In This Article Expand or collapse the "in this article" section Organization of Islamic Cooperation

  • Introduction
  • General Overviews
  • Bibliographies
  • Reference Resources
  • Journals
  • Text Collections
  • Handbooks
  • Official Publications
  • The Organization of Islamic Cooperation and Individual States
  • Works on the OIC’s Role in Specific Issues
  • Islam-West Relations
  • International Organizations
  • Islam and Politics

Islamic Studies Organization of Islamic Cooperation
Saad S. Khan
  • LAST REVIEWED: 24 July 2018
  • LAST MODIFIED: 24 July 2018
  • DOI: 10.1093/obo/9780195390155-0120


No serious study of the contemporary Muslim world can be completely divorced from an understanding of the phenomenon of the Organization of Islamic Cooperation (OIC). Although not very effective—particularly in solving the political problems, conflicts, and issues of the intra-Muslim world—the OIC owes its relevance to its unique status as the only forum among Muslim countries for articulating the sentiments and aspirations of their peoples and attempting to reflect a collective political voice. This largest intergovernmental body of the Muslim countries, formerly named the Organization of the Islamic Conference, is better known by the abbreviation OIC. The present name was approved on 28 June 2011 at the 38th meeting of the Council of Foreign Ministers (called “Islamic Conference of Foreign Ministers” till that time), held at Astana, Kazakhstan, where the OIC Charter was also amended and its logo changed. The organization is now more of a phenomenon than a coherent or homogenous political platform. Established on 25 September 1969 in response to the arson of the Al-Aqsa Mosque in Jerusalem—the third holiest shrine in the world of Islam—it has grown in membership from the twenty-two countries that attended the founding conference in Rabat, Morocco, to fifty-seven countries (including Palestine, which the OIC recognizes as a “state”) by 2001, when Ivory Coast joined it as the 57th member. Spanning Asia, Africa, Europe, and Latin America, the OIC membership has a total population of around 1.6 billion people. In addition, another four countries (Russia, Thailand, Central African Republic, and Bosnia and Herzegovina) and two Muslim-dominated territories (the Turkish Republic of Northern Cyprus and the Autonomous Region in Muslim Mindanao in the southern Philippines) enjoy observer status. Another fourteen states, including China, Belarus, South Africa, and India, are, or have long been, applicants for observer status at the OIC. Although what qualifies a country to be treated as a “Muslim state”—and thereby what entitles a country to apply for OIC membership—is under dispute, the fact remains that just under one-third of the United Nations membership is also part of the OIC in member or observer status. The OIC is the largest intra-Islamic body and the biggest—if not the only—intergovernmental forum based principally on a religion. Although the General Secretariat of the OIC is located in the Saudi Arabian port city of Jidda (temporarily, as its charter insists, in Article 21, that it shall be relocated to the holy city of Jerusalem, upon its “liberation”). To view the OIC as a single organization would be wrong. In fact it is an umbrella organization for a number of intra-Islamic institutions, federations, and even universities.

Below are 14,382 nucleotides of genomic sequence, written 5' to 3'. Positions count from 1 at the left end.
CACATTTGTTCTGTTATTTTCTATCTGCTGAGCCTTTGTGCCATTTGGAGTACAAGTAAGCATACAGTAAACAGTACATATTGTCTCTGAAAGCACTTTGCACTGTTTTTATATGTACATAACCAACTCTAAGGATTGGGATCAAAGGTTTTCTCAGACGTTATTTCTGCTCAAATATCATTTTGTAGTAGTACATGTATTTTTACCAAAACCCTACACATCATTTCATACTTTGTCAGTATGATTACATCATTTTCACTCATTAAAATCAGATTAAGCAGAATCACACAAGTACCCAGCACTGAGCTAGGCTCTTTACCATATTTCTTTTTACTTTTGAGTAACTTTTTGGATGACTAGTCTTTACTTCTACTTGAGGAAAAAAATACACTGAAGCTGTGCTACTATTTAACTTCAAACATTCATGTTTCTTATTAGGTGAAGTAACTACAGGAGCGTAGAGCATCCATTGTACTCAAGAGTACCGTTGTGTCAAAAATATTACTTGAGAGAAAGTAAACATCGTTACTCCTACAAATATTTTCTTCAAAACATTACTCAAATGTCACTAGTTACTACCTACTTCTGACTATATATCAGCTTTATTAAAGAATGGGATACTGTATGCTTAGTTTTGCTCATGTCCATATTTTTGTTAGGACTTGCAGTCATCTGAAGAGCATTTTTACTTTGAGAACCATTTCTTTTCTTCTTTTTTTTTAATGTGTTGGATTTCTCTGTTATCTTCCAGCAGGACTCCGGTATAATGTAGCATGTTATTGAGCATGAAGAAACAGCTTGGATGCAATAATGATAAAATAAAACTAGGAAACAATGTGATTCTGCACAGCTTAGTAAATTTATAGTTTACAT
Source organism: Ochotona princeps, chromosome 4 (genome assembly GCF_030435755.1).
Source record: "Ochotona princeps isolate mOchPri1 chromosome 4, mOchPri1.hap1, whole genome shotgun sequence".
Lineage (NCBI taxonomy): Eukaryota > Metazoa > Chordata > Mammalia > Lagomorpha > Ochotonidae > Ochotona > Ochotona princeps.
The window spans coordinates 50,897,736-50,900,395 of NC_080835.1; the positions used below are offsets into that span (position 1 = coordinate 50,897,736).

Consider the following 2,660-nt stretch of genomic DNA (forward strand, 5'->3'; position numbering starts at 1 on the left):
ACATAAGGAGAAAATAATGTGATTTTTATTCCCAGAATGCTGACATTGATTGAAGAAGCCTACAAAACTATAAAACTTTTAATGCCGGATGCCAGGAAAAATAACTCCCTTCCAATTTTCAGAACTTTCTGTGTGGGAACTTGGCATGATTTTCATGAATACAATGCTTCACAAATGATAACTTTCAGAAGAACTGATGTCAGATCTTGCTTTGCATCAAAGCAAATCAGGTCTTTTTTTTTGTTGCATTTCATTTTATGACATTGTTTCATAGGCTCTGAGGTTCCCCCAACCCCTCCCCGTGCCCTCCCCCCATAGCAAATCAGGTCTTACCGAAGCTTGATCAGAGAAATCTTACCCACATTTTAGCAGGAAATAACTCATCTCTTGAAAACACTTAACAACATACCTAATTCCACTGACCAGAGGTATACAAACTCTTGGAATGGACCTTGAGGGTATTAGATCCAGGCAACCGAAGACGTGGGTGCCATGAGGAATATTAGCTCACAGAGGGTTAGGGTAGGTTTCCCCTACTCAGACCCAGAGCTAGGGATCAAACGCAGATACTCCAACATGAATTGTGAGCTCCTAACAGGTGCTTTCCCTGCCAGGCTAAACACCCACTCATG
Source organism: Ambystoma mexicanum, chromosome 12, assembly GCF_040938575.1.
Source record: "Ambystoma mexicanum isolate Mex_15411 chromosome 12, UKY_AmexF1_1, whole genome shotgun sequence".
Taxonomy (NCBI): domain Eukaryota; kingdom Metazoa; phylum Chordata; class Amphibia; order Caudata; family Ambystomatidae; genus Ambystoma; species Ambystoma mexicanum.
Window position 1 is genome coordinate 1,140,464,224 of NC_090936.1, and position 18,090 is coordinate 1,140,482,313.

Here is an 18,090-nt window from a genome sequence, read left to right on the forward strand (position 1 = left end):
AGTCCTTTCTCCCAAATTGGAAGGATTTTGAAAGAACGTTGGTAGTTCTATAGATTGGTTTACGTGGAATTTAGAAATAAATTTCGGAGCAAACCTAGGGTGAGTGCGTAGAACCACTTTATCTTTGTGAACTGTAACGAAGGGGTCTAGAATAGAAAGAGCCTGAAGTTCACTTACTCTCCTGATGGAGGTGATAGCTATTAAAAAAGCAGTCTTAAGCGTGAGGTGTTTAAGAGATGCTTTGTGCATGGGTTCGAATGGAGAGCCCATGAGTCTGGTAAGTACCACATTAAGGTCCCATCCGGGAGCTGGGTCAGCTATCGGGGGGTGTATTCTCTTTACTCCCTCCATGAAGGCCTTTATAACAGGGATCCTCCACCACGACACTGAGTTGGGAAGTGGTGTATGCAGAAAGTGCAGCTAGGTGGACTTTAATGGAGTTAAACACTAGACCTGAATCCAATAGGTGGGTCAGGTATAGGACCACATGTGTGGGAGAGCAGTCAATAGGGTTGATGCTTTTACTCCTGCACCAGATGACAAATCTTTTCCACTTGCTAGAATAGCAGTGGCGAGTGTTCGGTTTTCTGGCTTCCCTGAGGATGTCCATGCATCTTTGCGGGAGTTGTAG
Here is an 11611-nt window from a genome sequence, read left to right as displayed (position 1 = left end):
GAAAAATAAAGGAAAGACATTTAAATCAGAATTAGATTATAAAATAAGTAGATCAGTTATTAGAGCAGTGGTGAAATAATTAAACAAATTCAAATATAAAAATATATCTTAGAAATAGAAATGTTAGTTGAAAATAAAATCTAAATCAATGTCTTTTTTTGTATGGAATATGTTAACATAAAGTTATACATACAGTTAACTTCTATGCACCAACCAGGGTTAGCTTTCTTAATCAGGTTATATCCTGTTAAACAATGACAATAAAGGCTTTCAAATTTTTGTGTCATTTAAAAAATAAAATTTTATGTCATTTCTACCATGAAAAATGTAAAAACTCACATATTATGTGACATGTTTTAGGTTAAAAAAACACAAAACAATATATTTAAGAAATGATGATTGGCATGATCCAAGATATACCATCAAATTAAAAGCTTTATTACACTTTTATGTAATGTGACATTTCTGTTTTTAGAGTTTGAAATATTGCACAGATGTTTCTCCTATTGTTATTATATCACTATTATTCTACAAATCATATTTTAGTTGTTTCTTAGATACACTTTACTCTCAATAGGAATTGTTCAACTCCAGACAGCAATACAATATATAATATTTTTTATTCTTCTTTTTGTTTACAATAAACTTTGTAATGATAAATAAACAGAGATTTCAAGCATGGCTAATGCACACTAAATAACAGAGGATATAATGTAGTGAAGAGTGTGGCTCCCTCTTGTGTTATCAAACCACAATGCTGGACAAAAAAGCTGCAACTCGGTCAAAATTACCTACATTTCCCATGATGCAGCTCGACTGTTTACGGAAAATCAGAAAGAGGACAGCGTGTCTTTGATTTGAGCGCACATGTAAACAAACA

General Overviews

The scarcity of coverage of the Organization of Islamic Cooperation and its allied bodies’ activities on world electronic news networks is matched by the paucity of literature on the organization itself. The number of books available on the OIC is dwarfed by the sheer number of titles or even catalogue pages on any other major international body, such as the United Nations, the European Union, and the Association of Southeast Asian Nations. However, understanding the OIC is helpful in understanding international relations within the Muslim world. General titles on the OIC can be divided into two broad categories. The first includes quite a few general research–based books, such as Baba 1994, Ahsan 1988, Khan 2001, and Suny 2000. The second includes compendiums of articles, resolutions, and speeches or statements; see Text Collections. This section provides a snapshot of general works on the OIC, including collections of articles and publications of conference proceedings. In its early years the OIC seems not to have generated much enthusiasm among researchers on political Islam. Not a single book appears to have been written on the OIC during the first decade of its existence. After the third Islamic summit at Mecca (1981), the OIC began being cited in research works. Ahsan 1988, a brief exposé on what the OIC does and stands for, was the first book ever written on the OIC. A year earlier, Moinuddin 1987 provided an analysis of the OIC Charter, as it stood at that time, and some other legal documents, such as the framework agreement for economic cooperation between the OIC member states. This work, though valuable from a legalistic perspective, therefore, does not provide insight into the workings and performance of the OIC. Instead, though partly rhetorical, it provides insight on how Muslim ideologues see or want to see the organization’s role. From a legal perspective, two recent works are valuable addition to the OIC’s legal framework: a voluminous work on OIC’s law making on terrorism (Samuel 2013), and a short monograph on the OIC’s human rights framework (Petersen 2012). Doebbler 2013, although written by a lawyer, is more an analysis of the structure of the OIC and how its rules are applied. Baba 1994 is a thorough study of the OIC, while Khan 2001 expands research on the OIC to include all of the intra-Islamic bodies that work under it or are affiliated with it. An insider’s view of the OIC is furnished by a book by a former Secretary General of the organization, Ihsanoglu 2010. A positive critique of the OIC’s role in conflict resolution is offered by Sharqieh 2012. Selim 1994 and Sarwar 1997 are compilations of independently written articles on various aspects of the OIC, but they are representative collections of the Arab view of the OIC and the South and East Asian view of the OIC, respectively. By the end of the 1990s, the heightened expectations of the OIC had already begun to fall, as did the number of works being written on the organization. The debate in the recent years in the Muslim world revolves around the question of whether it would be worthwhile to keep the OIC alive. Suny 2000 is a later work, but it hardly adds anything substantial to the available printed knowledge of the OIC. A better understanding of the OIC is, however, is available through Kayaoglu 2015.

  • Ahsan, Abdullah. The Organization of the Islamic Conference: An Introduction to an Islamic Political Institution. Herndon, VA: International Institute of Islamic Thought, 1988.